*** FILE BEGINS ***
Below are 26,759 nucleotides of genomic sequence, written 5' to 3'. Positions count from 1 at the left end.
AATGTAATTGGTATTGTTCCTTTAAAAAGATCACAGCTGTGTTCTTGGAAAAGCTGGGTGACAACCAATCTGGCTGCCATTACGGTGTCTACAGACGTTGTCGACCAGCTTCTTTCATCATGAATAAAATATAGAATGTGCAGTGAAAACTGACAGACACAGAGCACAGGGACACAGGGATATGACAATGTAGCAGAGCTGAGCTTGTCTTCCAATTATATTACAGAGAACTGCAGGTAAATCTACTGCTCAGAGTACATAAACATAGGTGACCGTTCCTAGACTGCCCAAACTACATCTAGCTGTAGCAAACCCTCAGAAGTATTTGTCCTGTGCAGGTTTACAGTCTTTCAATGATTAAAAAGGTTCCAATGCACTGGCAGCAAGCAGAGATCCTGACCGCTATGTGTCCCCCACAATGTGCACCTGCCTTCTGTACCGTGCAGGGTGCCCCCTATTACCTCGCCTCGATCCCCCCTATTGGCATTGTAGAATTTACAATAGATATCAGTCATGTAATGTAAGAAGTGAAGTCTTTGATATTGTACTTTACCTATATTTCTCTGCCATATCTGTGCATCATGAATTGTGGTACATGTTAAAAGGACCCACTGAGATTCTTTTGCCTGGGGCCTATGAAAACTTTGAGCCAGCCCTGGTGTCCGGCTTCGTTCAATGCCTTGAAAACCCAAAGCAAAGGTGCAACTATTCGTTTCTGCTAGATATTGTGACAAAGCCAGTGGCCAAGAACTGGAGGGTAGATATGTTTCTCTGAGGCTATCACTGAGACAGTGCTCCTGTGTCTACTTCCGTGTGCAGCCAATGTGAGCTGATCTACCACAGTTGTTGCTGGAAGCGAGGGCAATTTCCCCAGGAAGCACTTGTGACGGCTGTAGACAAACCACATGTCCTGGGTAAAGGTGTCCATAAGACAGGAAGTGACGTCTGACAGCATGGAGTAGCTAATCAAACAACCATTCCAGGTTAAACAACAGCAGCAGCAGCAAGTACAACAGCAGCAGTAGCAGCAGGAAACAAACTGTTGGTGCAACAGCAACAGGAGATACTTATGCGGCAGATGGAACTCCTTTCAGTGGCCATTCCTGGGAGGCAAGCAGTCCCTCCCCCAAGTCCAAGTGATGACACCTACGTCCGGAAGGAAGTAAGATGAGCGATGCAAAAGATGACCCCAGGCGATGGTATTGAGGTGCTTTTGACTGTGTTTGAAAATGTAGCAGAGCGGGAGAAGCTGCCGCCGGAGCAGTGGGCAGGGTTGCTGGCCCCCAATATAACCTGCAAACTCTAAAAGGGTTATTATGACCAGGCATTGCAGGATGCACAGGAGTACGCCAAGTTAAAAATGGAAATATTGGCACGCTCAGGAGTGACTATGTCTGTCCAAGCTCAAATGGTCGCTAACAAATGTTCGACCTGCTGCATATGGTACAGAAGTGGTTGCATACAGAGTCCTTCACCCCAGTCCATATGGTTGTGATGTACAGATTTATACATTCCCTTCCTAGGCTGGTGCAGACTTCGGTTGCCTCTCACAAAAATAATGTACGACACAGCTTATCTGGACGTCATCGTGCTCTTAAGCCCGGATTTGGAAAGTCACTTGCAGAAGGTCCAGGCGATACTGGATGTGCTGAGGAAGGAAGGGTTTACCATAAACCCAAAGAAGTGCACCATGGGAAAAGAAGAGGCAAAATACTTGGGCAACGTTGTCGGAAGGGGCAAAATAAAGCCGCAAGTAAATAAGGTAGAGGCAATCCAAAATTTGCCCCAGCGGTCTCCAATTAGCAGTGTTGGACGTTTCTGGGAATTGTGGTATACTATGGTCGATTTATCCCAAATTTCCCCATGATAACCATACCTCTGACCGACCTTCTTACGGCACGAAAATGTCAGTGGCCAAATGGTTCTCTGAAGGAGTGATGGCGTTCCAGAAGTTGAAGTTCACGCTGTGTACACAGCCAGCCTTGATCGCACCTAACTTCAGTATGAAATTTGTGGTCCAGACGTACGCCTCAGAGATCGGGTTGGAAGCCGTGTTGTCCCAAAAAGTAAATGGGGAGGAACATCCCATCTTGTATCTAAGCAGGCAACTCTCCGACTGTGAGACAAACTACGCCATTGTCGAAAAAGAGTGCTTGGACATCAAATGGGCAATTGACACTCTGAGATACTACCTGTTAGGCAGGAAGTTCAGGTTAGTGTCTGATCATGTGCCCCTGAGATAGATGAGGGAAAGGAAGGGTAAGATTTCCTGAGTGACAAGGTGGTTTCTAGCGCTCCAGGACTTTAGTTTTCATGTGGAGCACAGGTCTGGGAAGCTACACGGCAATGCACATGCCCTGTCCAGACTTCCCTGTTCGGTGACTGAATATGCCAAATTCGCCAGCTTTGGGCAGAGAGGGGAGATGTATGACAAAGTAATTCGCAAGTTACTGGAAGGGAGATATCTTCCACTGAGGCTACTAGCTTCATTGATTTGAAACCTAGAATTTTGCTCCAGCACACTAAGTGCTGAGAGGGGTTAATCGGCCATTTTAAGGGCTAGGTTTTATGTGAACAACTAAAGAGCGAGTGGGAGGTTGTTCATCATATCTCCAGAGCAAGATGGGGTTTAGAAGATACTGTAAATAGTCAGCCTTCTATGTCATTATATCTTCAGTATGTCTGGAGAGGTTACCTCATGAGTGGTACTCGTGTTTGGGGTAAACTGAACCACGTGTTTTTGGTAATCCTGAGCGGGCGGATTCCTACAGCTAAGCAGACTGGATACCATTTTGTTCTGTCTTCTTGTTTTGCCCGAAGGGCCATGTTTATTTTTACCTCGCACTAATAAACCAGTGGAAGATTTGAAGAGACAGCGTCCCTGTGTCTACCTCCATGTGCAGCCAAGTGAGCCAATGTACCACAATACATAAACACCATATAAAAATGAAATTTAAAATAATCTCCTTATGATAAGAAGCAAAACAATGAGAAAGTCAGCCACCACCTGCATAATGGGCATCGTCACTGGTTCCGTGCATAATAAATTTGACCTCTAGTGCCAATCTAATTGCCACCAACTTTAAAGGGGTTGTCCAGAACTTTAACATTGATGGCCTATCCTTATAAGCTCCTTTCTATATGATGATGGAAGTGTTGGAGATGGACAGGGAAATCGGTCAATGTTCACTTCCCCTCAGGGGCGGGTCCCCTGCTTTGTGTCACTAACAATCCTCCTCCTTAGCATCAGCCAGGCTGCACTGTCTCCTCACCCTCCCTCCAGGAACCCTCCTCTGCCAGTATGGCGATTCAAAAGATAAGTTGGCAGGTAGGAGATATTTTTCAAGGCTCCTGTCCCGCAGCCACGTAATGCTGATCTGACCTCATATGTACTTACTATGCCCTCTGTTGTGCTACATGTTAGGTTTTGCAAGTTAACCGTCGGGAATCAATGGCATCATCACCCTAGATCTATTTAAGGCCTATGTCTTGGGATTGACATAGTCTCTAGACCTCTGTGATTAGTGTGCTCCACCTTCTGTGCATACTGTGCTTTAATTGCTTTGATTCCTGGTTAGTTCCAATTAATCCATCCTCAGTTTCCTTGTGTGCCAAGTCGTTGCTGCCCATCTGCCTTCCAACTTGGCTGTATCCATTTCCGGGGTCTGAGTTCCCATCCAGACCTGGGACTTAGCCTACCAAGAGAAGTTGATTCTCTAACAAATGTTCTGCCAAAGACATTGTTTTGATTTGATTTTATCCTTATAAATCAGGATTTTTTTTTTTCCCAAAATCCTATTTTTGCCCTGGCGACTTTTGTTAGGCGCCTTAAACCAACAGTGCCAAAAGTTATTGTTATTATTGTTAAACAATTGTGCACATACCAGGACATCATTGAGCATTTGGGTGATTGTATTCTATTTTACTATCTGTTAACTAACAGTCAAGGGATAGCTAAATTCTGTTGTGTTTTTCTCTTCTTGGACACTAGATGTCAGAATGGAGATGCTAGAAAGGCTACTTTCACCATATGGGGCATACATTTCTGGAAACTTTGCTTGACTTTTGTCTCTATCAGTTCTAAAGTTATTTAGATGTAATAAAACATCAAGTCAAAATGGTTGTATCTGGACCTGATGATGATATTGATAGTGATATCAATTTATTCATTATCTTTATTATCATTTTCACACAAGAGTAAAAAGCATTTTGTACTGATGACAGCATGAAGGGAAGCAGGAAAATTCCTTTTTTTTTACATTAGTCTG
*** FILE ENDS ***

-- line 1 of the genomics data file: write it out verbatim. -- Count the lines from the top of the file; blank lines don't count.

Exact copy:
Below are 26,759 nucleotides of genomic sequence, written 5' to 3'. Positions count from 1 at the left end.